The scariest films at Christmas are not the horrors that twist festive tales, or the ones that show us the ugly side to the holiday season. This prestigious accomplishment goes to the Christmas films that are so horribly woeful nobody wants to find them under the Christmas tree Mind you, there is no better prank then to gift one of this rubbish films as your Secret Santa gift to the one you hate this Christmas.
Jack Frost 2: Revenge of the Mutant Killer Snowman (2000)
As a self confessed horror fan I’ve happily sat through an inane amount of poor quality horror films, due to a combination of always looking for that next hidden gem, and usually being drunk. Heading into this sequel to the so bad it’s entertaining Christmas horror Jack Frost I was under no illusion that it would be a good film. However what I got was far from bad, it was appalling. I remember trying to save face when I first watched it with a friend, forcing laughter at moments that were supposed to be funny but in actual fact were just a bit shit. You can sort of give it props for some utterly ridiculous kill scenes, including death by carrot nose and exploding heads, but you can’t ignore the other 80 eye gouging minutes you have to endure till the end. Can I save you the time of watching this film and tell you that the one way of bringing down ol’ Jack Frost is not by heat, but bananas….You know what, I’m not going to explain that, you’ll have to endure the film just like I did to find out. A quick piece of movie trivia for you though, Doug Jones (the Faun and the Pale Man in Pan’s Labyrinth, the Silver Surfer in Fantastic Four: Rise Of The Silver Surfer, and many more) is in this film!
The end of the film surprisingly leaves the door open for a potential third film, where seemingly Jack Frost has turned into a an evil snow powered kaiju. But quite honestly I’m surprised somebody hasn’t made a spin off about the little killer snowballs…if they can make a Minions spin off then they can make anything.
Santa Claus Conquers the Martians (1964)
1964 was a year that brought us such cinematic classics such as Dr. Strangelove, Mary Poppins, Goldfinger, Zulu, Marnie and a Fistful of Dollars. Then there was this. Yes, there is a film that is called Santa Claus Conquers the Martians. It involves a couple of inhabitants on Mars deciding it’s a great idea to kidnap Santa for the benefit of the martian children. However they can’t seem to find Santa so they then kidnap a couple of kids to find him. Messed up right? Well it gets even worse when one of the martians doesn’t agree with the plan and repeatedly tries to dispatch Santa and the earth children. Did I mention this was a U certificate? Regardless, despite the title suggests, Santa doesn’t really conquer any martians in the film. Quite simply this film is utter garbage, just look at those ridiculous costumes!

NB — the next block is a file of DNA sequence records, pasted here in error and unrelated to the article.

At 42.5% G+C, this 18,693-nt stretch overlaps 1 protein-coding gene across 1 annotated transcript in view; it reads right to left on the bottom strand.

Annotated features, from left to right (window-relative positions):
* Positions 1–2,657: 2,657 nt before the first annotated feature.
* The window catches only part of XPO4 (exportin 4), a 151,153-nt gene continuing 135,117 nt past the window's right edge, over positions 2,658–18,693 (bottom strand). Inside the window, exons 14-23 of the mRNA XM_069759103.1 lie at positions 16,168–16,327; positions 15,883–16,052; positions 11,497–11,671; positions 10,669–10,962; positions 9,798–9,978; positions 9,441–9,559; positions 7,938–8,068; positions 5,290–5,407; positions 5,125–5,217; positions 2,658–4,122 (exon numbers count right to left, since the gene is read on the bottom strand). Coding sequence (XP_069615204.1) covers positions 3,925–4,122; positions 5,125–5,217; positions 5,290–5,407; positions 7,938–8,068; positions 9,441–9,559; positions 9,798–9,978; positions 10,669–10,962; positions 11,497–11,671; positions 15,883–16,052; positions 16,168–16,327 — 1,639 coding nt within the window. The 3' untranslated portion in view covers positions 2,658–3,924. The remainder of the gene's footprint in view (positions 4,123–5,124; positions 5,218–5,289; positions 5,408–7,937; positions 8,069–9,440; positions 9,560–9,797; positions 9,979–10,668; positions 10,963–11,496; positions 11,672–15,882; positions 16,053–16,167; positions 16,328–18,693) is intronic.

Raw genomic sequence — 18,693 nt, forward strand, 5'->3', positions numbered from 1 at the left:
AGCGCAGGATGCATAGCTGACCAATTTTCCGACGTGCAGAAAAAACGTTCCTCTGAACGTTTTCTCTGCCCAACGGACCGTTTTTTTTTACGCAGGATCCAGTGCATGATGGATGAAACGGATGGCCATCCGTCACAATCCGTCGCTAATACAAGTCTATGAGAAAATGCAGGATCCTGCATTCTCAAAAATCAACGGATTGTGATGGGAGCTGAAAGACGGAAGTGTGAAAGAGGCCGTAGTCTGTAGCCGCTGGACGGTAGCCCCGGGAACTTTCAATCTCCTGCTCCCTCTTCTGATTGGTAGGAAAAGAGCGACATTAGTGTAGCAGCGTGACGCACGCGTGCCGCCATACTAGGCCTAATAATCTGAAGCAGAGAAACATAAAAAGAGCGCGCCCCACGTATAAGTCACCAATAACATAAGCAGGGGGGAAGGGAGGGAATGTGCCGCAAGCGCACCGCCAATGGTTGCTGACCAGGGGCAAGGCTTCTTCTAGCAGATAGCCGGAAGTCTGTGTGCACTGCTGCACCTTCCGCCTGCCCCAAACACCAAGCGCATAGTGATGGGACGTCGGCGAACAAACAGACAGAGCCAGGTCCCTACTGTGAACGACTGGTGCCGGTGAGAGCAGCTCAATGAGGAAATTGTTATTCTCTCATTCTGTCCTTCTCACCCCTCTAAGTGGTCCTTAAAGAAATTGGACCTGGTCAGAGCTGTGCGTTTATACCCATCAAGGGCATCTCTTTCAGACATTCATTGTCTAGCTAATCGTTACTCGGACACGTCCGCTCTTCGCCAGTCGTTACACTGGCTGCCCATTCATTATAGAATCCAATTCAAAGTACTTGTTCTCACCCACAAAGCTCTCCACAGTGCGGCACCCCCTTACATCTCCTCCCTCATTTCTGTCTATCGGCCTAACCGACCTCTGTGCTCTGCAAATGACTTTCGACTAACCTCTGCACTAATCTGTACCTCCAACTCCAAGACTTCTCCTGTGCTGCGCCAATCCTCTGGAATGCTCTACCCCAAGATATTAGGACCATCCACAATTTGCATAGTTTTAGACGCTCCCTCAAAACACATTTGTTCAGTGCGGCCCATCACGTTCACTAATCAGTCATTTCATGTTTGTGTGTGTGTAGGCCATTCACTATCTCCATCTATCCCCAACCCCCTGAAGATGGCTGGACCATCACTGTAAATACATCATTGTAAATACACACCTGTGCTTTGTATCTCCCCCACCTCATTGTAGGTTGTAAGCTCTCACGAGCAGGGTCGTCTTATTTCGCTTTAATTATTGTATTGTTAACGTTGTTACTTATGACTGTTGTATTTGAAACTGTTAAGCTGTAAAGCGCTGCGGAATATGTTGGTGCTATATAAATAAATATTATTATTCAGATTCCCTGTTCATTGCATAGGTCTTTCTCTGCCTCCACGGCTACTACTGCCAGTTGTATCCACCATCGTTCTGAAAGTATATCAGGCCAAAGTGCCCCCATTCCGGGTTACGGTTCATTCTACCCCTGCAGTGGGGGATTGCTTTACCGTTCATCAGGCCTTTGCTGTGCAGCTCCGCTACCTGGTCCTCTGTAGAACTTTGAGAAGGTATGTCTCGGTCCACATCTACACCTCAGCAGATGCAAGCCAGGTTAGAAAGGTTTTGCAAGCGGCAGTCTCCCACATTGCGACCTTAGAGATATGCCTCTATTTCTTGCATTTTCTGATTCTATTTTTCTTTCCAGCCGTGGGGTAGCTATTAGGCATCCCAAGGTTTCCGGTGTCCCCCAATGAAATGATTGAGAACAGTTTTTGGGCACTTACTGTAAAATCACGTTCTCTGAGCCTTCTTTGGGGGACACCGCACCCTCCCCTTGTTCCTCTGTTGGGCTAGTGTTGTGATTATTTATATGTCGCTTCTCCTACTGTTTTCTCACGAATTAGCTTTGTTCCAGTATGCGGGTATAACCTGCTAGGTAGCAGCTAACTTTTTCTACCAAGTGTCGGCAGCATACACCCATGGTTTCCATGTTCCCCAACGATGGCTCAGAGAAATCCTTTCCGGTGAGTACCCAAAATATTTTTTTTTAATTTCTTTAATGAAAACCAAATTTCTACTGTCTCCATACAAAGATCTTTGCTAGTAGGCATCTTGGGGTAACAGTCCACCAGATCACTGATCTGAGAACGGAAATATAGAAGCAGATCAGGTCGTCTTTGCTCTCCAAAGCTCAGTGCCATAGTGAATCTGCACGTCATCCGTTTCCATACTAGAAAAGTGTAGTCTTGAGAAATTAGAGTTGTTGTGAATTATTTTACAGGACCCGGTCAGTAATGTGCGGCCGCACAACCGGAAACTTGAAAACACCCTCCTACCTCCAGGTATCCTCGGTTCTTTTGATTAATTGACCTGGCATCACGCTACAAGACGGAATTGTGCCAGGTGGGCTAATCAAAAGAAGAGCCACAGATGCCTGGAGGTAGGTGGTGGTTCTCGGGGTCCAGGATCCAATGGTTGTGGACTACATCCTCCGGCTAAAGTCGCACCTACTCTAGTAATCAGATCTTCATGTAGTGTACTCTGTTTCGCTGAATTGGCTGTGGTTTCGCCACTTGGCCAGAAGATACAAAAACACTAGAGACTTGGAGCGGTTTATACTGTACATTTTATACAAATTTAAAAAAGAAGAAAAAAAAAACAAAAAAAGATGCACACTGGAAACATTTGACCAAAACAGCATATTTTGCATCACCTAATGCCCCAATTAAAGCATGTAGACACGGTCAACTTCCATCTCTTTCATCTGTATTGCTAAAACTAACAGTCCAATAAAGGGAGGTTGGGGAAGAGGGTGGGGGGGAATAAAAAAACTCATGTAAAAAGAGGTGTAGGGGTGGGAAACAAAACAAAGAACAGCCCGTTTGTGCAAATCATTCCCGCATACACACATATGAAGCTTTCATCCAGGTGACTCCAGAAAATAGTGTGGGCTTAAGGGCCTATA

There are many problems with Elves. You have the ridiculous premise, a trio of girls engaging in an anti-Christmas ritual that sees them accidentally bring an murderous elf to life. The only thing standing in it’s way is former detective turned department store Santa, played by Grizzly Adams himself, Dan Haggerty. Then how can we forget the incestuous subplot of a Nazi cell attempting to create the Fourth Reich by using the elf to breed a master race. But the biggest problem with the film is, the title is a complete and utter lie. The word Elves suggests you have more than one devious little bastard in the film, but no, there is only a single elf here and it has as much dexterity as a rock. If you think I’m jesting, just watch this godawful trailer.
Silent Night, Deadly Night Part 2 (1987)
Making a poor horror film is a forgivable act, what isn’t forgivable is regurgitating nearly 30 minutes of actual footage from a predecessor and packaging it as a new film. Silent Night, Deadly Night 2 does just that in what is some of the most shockingly blatant and pathetically executed cash grabs in film history. If the DVD commentary is anything to go by, the filmmakers claim they were asked to recut the original and sell it as a sequel, just in case you were in any doubt over the intentions of film production companies. Now strangely the film has garnered a cult following (what bad film hasn’t?) thanks to Eric Freeman’s absolutely mad portrayal of Ricky Caldwell, with some really, really bad line delivery, the most contrived laughter captured on film, and nonsensical one liners. The most frustrating thing is, if they’d bothered to make a new film entirely rather than “recut” footage from the first film, Silent Night, Deadly Night 2 could have been so bad it’s good. If you haven’t seen the film already, this 6 minute clip sums it up perfectly. I challenge you not to laugh.
Home Alone 3-5
Did somebody say cash grab? It’s no surprise holiday favourite Home Alone spawned a franchise which currently consists of five films, but what is a surprise is just how bad they’ve made them. It’s another wonderful example of film production companies churning out sequels that mimic the blueprint of the original, with continuously poorer quality. As much as I can understand why they do it, I do not understand why nobody has stepped up yet and asked why these sequels are so rubbish? But do you know what really annoys me? The grating effort put into the covers for each subsequent entry in the franchise. Look at them and their appalling shocked face expressions, do they not boil your piss?